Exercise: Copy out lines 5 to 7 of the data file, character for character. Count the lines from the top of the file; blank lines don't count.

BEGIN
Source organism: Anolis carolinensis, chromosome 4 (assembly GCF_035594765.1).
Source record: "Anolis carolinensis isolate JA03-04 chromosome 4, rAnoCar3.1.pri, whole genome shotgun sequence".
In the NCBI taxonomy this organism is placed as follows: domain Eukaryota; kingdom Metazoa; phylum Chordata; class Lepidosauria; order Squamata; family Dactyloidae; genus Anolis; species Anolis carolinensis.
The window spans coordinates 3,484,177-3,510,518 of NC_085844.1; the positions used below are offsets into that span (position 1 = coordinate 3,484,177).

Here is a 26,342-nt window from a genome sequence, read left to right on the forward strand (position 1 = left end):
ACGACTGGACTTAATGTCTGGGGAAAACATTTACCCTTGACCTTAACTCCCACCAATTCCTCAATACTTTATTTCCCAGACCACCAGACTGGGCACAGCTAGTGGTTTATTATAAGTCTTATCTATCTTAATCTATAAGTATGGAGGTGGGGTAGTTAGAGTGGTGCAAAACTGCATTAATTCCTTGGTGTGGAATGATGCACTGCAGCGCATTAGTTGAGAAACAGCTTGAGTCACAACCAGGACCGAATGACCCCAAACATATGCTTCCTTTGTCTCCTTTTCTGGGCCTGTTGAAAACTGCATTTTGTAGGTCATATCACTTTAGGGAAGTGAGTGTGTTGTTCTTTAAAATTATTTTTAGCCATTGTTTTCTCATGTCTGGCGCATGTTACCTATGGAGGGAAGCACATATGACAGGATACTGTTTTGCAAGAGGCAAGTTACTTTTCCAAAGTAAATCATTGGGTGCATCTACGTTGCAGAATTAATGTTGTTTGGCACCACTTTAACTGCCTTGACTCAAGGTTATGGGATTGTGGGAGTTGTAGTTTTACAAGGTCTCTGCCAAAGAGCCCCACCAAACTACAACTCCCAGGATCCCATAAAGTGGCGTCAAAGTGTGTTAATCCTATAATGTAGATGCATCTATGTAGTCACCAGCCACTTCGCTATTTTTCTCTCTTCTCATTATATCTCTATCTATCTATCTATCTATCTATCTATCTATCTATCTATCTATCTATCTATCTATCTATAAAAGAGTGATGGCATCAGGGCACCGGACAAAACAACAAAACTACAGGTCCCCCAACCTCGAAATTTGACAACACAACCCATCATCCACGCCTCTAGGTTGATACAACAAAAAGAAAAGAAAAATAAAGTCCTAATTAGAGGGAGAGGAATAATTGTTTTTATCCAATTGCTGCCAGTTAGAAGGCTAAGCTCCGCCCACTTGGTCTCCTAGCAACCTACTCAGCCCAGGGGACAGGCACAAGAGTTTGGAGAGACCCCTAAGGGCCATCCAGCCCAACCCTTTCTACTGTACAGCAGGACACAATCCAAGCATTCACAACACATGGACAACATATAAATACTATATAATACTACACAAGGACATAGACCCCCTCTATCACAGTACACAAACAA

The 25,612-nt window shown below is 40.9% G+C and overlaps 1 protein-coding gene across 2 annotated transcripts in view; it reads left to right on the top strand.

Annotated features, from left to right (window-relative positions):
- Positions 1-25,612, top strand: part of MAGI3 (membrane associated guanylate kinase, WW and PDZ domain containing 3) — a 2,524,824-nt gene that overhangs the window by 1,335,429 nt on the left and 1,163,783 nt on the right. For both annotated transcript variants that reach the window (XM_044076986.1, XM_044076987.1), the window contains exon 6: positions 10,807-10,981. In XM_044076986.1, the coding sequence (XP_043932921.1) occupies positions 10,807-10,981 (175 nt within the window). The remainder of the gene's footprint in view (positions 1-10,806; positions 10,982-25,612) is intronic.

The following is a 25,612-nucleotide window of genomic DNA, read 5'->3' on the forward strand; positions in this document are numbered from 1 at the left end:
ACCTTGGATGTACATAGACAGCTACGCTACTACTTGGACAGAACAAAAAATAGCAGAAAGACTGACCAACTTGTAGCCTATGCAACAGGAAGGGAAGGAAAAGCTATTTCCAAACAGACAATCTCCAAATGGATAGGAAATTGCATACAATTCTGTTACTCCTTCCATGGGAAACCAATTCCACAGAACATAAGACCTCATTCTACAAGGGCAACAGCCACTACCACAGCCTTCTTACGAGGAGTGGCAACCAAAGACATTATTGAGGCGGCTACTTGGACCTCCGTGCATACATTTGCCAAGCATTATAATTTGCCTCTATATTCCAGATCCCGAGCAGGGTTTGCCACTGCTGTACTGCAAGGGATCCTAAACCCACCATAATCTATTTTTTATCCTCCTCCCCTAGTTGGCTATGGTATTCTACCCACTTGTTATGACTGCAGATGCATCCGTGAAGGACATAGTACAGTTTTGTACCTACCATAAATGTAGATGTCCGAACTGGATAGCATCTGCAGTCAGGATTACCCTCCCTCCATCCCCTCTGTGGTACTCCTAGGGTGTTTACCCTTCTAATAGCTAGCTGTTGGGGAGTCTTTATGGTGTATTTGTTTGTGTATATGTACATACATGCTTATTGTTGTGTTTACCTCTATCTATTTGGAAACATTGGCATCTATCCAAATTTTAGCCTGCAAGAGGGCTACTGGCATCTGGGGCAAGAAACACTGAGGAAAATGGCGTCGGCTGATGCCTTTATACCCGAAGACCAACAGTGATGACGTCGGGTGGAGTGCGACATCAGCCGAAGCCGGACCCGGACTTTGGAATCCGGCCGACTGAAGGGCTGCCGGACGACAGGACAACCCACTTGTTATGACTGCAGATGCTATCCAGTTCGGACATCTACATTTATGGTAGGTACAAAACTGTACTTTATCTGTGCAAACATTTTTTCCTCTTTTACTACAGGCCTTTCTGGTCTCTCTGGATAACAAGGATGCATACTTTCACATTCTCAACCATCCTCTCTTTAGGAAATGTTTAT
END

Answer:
Here is a 26,342-nt window from a genome sequence, read left to right on the forward strand (position 1 = left end):
ACGACTGGACTTAATGTCTGGGGAAAACATTTACCCTTGACCTTAACTCCCACCAATTCCTCAATACTTTATTTCCCAGACCACCAGACTGGGCACAGCTAGTGGTTTATTATAAGTCTTATCTATCTTAATCTATAAGTATGGAGGTGGGGTAGTTAGAGTGGTGCAAAACTGCATTAATTCCTTGGTGTGGAATGATGCACTGCAGCGCATTAGTTGAGAAACAGCTTGAGTCACAACCAGGACCGAATGACCCCAAACATATGCTTCCTTTGTCTCCTTTTCTGGGCCTGTTGAAAACTGCATTTTGTAGGTCATATCACTTTAGGGAAGTGAGTGTGTTGTTCTTTAAAATTATTTTTAGCCATTGTTTTCTCATGTCTGGCGCATGTTACCTATGGAGGGAAGCACATATGACAGGATACTGTTTTGCAAGAGGCAAGTTACTTTTCCAAAGTAAATCATTGGGTGCATCTACGTTGCAGAATTAATGTTGTTTGGCACCACTTTAACTGCCTTGACTCAAGGTTATGGGATTGTGGGAGTTGTAGTTTTACAAGGTCTCTGCCAAAGAGCCCCACCAAACTACAACTCCCAGGATCCCATAAAGTGGCGTCAAAGTGTGTTAATCCTATAATGTAGATGCATCTATGTAGTCACCAGCCACTTCGCTATTTTTCTCTCTTCTCATTATATCTCTATCTATCTATCTATCTATCTATCTATCTATCTATCTATCTATCTATCTATCTATCTATAAAAGAGTGATGGCATCAGGGCACCGGACAAAACAACAAAACTACAGGTCCCCCAACCTCGAAATTTGACAACACAACCCATCATCCACGCCTCTAGGTTGATACAACAAAAAGAAAAGAAAAATAAAGTCCTAATTAGAGGGAGAGGAATAATTGTTTTTATCCAATTGCTGCCAGTTAGAAGGCTAAGCTCCGCCCACTTGGTCTCCTAGCAACCTACTCAGCCCAGGGGACAGGCACAAGAGTTTGGAGAGACCCCTAAGGGCCATCCAGCCCAACCCTTTCTACTGTACAGCAGGACACAATCCAAGCATTCACAACACATGGACAACATATAAATACTATATAATACTACACAAGGACATAGACCCCCTCTATCACAGTACACAAACAA

The 25,612-nt window shown below is 40.9% G+C and overlaps 1 protein-coding gene across 2 annotated transcripts in view; it reads left to right on the top strand.